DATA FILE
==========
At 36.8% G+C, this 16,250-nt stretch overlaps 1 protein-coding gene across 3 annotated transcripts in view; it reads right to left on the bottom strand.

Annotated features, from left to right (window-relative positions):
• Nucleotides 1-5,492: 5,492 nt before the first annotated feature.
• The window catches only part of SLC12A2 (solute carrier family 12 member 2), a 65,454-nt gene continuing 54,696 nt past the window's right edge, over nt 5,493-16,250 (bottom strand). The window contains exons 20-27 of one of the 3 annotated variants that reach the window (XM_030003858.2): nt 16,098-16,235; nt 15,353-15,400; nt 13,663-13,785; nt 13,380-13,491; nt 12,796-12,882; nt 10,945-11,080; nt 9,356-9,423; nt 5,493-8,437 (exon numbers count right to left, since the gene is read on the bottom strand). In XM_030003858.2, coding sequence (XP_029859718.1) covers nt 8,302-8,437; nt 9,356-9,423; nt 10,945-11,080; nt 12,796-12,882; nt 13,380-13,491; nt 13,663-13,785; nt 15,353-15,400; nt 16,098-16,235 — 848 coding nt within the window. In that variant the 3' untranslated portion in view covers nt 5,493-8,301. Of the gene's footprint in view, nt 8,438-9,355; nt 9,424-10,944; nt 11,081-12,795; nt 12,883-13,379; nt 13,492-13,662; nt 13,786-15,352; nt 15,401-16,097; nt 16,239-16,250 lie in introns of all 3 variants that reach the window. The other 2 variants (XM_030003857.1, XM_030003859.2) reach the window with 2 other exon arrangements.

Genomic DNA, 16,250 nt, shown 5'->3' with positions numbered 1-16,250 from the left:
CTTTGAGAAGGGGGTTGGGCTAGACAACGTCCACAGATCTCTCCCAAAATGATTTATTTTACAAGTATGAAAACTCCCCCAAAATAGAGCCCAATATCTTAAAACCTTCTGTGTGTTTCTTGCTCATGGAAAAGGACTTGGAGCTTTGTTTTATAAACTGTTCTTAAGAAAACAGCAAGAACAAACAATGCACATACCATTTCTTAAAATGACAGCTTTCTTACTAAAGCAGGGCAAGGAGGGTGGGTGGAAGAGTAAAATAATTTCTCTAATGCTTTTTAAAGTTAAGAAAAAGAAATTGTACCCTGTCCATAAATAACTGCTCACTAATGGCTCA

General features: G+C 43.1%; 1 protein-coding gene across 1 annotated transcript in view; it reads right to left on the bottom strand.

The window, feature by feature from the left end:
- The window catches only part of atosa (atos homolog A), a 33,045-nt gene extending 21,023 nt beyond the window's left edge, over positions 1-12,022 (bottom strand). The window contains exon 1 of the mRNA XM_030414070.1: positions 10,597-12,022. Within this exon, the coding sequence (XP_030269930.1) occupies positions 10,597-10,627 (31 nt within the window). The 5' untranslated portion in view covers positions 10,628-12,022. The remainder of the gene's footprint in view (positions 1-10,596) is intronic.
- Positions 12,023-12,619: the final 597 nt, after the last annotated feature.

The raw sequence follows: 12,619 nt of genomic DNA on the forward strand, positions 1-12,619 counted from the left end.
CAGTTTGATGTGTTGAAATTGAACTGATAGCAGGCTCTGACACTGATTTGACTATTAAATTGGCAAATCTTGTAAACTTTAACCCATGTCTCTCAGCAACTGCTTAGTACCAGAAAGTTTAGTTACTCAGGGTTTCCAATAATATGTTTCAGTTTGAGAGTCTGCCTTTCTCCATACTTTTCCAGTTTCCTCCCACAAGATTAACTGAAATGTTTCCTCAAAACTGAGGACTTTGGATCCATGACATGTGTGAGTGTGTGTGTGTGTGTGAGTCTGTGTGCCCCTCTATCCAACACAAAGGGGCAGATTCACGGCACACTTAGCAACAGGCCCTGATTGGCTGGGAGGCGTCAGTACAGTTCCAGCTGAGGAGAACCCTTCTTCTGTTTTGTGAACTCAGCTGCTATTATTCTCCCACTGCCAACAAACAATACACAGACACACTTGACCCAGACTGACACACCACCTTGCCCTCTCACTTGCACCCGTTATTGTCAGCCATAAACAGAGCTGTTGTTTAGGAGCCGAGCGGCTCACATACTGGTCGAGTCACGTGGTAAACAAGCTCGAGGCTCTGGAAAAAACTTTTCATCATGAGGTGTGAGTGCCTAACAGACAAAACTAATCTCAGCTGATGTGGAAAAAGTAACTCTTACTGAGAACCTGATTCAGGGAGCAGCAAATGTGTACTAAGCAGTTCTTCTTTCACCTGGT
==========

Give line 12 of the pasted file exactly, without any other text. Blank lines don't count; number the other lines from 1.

CAGTTTGATGTGTTGAAATTGAACTGATAGCAGGCTCTGACACTGATTTGACTATTAAATTGGCAAATCTTGTAAACTTTAACCCATGTCTCTCAGCAACTGCTTAGTACCAGAAAGTTTAGTTACTCAGGGTTTCCAATAATATGTTTCAGTTTGAGAGTCTGCCTTTCTCCATACTTTTCCAGTTTCCTCCCACAAGATTAACTGAAATGTTTCCTCAAAACTGAGGACTTTGGATCCATGACATGTGTGAGTGTGTGTGTGTGTGTGAGTCTGTGTGCCCCTCTATCCAACACAAAGGGGCAGATTCACGGCACACTTAGCAACAGGCCCTGATTGGCTGGGAGGCGTCAGTACAGTTCCAGCTGAGGAGAACCCTTCTTCTGTTTTGTGAACTCAGCTGCTATTATTCTCCCACTGCCAACAAACAATACACAGACACACTTGACCCAGACTGACACACCACCTTGCCCTCTCACTTGCACCCGTTATTGTCAGCCATAAACAGAGCTGTTGTTTAGGAGCCGAGCGGCTCACATACTGGTCGAGTCACGTGGTAAACAAGCTCGAGGCTCTGGAAAAAACTTTTCATCATGAGGTGTGAGTGCCTAACAGACAAAACTAATCTCAGCTGATGTGGAAAAAGTAACTCTTACTGAGAACCTGATTCAGGGAGCAGCAAATGTGTACTAAGCAGTTCTTCTTTCACCTGGT